[Hokkaido] Travel Guide to Niseko for Skiing

Skiing in Niseko is a dream come true! I've always wanted to check out this popular ski resort in Hokkaido and what better time than now with absolutely no crowds at all. The snow is amazing this year and the light powdery snow here lives up to its hype. Niseko is actually comprised of 4 ski resorts - Hanazono, Grand Hirafu, Niseko Village, and Annupuri. You can get lift tickets for each resort or better yet, Niseko United offers a special combination ticket - the Niseko All Mountain Pass which gives access to all resorts! While they are connected at the top of the mountain, you can also use the Niseko United Shuttle Bus to conveniently access the base of all resorts.

The resorts:
Hanazono is relatively small compared to the other resorts, but makes up for it with a terrain park and is very family friendly. The brand new Park Hyatt Niseko is located here along with a new restaurant EDGE next to the lifts where one can grab a refueling bite before hitting the slopes again.

Grand Hirafu is the largest resort with the best developed facilities and services in Niseko. It's probably the most popular village to stay in with a vibrant night life and lots of restaurants, bars and shops in the area - plus it's also very foreigner friendly.

Niseko Village is the second largest resort with a few hotels at the base including Hilton Niseko Hotel and The Green Leaf Hotel. There's also a collection of shops and restaurants in an area called The Village which is built to look like a traditional Japanese town.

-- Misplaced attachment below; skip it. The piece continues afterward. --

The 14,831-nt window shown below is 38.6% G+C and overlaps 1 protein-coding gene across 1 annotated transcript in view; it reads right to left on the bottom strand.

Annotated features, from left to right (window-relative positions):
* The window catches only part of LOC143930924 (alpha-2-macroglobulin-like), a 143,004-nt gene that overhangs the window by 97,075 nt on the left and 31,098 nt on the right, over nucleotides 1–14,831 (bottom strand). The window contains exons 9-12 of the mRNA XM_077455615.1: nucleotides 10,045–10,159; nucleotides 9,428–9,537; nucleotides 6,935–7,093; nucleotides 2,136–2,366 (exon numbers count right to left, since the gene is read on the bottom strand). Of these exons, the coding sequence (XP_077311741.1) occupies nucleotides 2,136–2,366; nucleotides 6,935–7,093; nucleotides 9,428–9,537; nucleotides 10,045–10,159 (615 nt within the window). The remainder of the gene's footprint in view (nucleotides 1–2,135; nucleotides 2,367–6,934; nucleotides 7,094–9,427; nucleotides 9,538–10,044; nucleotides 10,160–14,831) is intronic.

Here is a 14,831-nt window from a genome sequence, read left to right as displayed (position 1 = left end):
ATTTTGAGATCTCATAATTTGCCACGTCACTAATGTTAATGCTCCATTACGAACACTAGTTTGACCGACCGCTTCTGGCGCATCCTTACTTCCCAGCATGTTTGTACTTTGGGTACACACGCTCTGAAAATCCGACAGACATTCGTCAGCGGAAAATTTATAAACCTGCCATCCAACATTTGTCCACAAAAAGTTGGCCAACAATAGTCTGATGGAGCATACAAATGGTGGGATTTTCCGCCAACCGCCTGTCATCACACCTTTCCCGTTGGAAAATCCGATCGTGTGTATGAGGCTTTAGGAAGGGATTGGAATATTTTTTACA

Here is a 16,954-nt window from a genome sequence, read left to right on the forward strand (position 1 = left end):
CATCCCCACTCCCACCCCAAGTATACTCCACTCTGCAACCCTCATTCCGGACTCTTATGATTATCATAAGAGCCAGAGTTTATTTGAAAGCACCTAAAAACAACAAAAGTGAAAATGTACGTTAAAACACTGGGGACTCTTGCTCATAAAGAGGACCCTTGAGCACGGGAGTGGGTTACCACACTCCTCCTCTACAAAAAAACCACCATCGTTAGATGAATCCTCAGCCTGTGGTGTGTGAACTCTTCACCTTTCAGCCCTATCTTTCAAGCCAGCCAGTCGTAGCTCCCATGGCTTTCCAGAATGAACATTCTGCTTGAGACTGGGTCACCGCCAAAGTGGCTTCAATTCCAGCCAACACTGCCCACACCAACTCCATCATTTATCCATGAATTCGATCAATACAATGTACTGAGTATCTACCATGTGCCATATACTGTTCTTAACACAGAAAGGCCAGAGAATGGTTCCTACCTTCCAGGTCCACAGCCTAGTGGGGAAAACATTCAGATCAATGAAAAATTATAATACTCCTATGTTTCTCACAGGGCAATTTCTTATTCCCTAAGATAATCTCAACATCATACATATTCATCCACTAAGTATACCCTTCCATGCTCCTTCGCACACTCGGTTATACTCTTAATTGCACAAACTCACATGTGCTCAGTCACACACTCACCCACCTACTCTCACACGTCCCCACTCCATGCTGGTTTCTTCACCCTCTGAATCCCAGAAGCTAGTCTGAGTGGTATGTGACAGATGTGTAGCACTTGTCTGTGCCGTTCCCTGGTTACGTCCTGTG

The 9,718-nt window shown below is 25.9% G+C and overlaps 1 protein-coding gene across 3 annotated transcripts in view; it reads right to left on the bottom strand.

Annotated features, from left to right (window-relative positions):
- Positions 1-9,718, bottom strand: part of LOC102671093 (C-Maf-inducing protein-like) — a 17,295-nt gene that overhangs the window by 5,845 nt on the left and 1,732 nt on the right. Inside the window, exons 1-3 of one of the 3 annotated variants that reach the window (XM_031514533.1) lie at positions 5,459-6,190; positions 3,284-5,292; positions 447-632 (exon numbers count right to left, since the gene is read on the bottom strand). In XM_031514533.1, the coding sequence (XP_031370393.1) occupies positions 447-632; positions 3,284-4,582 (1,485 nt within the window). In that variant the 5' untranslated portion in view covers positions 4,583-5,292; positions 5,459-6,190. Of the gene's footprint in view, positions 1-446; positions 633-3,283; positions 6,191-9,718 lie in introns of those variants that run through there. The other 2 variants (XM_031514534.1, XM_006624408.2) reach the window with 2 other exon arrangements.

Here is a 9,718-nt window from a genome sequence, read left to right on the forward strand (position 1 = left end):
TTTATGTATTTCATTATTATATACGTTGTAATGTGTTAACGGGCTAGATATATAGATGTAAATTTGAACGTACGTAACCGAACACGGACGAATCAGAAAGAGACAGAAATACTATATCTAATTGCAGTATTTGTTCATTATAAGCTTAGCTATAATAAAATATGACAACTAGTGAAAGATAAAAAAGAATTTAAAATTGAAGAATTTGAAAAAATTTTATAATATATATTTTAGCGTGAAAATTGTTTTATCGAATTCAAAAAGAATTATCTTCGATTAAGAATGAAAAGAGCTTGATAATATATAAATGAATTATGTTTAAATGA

Annupuri is rather quaint and quiet with a handful of accommodations and restaurants in the area. The ski trails are not as wide or steep as the other resorts but are less crowded at the same time.

On a clear day in Niseko, you can see the beautiful Mount Yotei (aka Ezo Fuji for its resemblance to Mount Fuji) from the slopes!


From New Chitose Airport in Hokkaido, you can get to Niseko by car, train, bus or private transfer. If you take the train, you will need to transfer at Otaru Station and get off at Kutchan Station where you will need to take another form of transportation to the ski resorts. The bus is more convenient and direct - there are multiple bus companies operating between the airport and Niseko with stops at different locations around the resorts. We took the Hokkaido Resort Liner where the trip took around 3 hours and cost 4500 yen per person. Finally, you can also take a taxi or private transfer (some Niseko hotels offer this) but this will be the most costly option.

Where to Stay:

For our first time in Niseko, we wanted to stay in Hirafu where there are more restaurant options. We also wanted an accommodation near the ski lifts so we chose to stay at Ki Niseko - a boutique ski-in ski-out hotel located next to the Hirafu Gondola.

Pros and Cons of Ki Niseko:


  • Good Location for Skiing - while it is technically not a true ski-out as you have to walk up a small hill to access the main ski lift in Hirafu, it is only a short walk away.
  • Ski Valet - you can store your equipment and boots at the Ski Valet instead of your room where they will be kept warm and toasty. The staff there are also very helpful in recommending trails or answering any questions about the mountain.
  • Service - the service here is great. We had a few problems with our room and they were quick to respond. The staff were also helpful with restaurant recommendations - many were not open during this time and they helped us check which ones were still operating and available.
  • Complimentary Shuttle - the hotel picked us up from the Resort Liner bus stop upon arrival and dropped us off upon departure. They also have a complimentary car service around Hirafu which is useful if you want to go out to dinner in town and don't want to walk in snow. The service ends at 8:30pm though.